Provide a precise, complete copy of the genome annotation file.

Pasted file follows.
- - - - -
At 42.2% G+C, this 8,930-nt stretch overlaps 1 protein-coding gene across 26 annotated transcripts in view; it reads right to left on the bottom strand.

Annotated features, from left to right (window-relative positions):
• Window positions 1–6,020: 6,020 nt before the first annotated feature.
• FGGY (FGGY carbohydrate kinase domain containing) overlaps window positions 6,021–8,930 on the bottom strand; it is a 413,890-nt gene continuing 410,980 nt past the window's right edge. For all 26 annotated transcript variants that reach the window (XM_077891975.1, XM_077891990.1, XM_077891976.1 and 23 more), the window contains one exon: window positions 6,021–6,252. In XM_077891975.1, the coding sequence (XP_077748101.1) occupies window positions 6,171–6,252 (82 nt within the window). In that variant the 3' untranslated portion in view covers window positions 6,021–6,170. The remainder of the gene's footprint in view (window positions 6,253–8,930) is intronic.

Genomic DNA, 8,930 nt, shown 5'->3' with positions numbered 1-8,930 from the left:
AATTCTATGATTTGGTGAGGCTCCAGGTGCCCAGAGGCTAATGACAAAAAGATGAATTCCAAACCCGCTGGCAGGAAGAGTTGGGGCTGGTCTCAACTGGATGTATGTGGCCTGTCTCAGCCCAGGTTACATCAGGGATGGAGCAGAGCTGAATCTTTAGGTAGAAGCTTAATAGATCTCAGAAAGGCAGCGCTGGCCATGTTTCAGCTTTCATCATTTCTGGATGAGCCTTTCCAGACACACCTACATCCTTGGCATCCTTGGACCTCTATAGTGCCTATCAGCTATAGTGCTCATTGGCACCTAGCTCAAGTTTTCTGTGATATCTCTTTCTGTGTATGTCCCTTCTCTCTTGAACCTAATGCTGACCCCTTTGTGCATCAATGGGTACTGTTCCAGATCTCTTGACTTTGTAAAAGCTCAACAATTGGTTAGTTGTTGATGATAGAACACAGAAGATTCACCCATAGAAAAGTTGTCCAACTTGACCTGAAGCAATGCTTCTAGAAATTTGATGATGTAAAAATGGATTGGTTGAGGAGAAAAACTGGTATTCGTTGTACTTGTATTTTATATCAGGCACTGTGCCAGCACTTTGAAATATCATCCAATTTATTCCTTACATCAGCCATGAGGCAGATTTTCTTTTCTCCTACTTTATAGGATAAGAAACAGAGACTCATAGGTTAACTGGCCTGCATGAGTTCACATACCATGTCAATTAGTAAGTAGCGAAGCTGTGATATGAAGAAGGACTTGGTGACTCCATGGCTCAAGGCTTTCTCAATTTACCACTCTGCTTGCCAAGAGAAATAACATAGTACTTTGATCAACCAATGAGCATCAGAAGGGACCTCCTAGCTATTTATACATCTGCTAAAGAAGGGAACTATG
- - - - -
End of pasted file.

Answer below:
At 42.2% G+C, this 8,930-nt stretch overlaps 1 protein-coding gene across 26 annotated transcripts in view; it reads right to left on the bottom strand.

Annotated features, from left to right (window-relative positions):
• Window positions 1–6,020: 6,020 nt before the first annotated feature.
• FGGY (FGGY carbohydrate kinase domain containing) overlaps window positions 6,021–8,930 on the bottom strand; it is a 413,890-nt gene continuing 410,980 nt past the window's right edge. For all 26 annotated transcript variants that reach the window (XM_077891975.1, XM_077891990.1, XM_077891976.1 and 23 more), the window contains one exon: window positions 6,021–6,252. In XM_077891975.1, the coding sequence (XP_077748101.1) occupies window positions 6,171–6,252 (82 nt within the window). In that variant the 3' untranslated portion in view covers window positions 6,021–6,170. The remainder of the gene's footprint in view (window positions 6,253–8,930) is intronic.

Genomic DNA, 8,930 nt, shown 5'->3' with positions numbered 1-8,930 from the left:
AATTCTATGATTTGGTGAGGCTCCAGGTGCCCAGAGGCTAATGACAAAAAGATGAATTCCAAACCCGCTGGCAGGAAGAGTTGGGGCTGGTCTCAACTGGATGTATGTGGCCTGTCTCAGCCCAGGTTACATCAGGGATGGAGCAGAGCTGAATCTTTAGGTAGAAGCTTAATAGATCTCAGAAAGGCAGCGCTGGCCATGTTTCAGCTTTCATCATTTCTGGATGAGCCTTTCCAGACACACCTACATCCTTGGCATCCTTGGACCTCTATAGTGCCTATCAGCTATAGTGCTCATTGGCACCTAGCTCAAGTTTTCTGTGATATCTCTTTCTGTGTATGTCCCTTCTCTCTTGAACCTAATGCTGACCCCTTTGTGCATCAATGGGTACTGTTCCAGATCTCTTGACTTTGTAAAAGCTCAACAATTGGTTAGTTGTTGATGATAGAACACAGAAGATTCACCCATAGAAAAGTTGTCCAACTTGACCTGAAGCAATGCTTCTAGAAATTTGATGATGTAAAAATGGATTGGTTGAGGAGAAAAACTGGTATTCGTTGTACTTGTATTTTATATCAGGCACTGTGCCAGCACTTTGAAATATCATCCAATTTATTCCTTACATCAGCCATGAGGCAGATTTTCTTTTCTCCTACTTTATAGGATAAGAAACAGAGACTCATAGGTTAACTGGCCTGCATGAGTTCACATACCATGTCAATTAGTAAGTAGCGAAGCTGTGATATGAAGAAGGACTTGGTGACTCCATGGCTCAAGGCTTTCTCAATTTACCACTCTGCTTGCCAAGAGAAATAACATAGTACTTTGATCAACCAATGAGCATCAGAAGGGACCTCCTAGCTATTTATACATCTGCTAAAGAAGGGAACTATG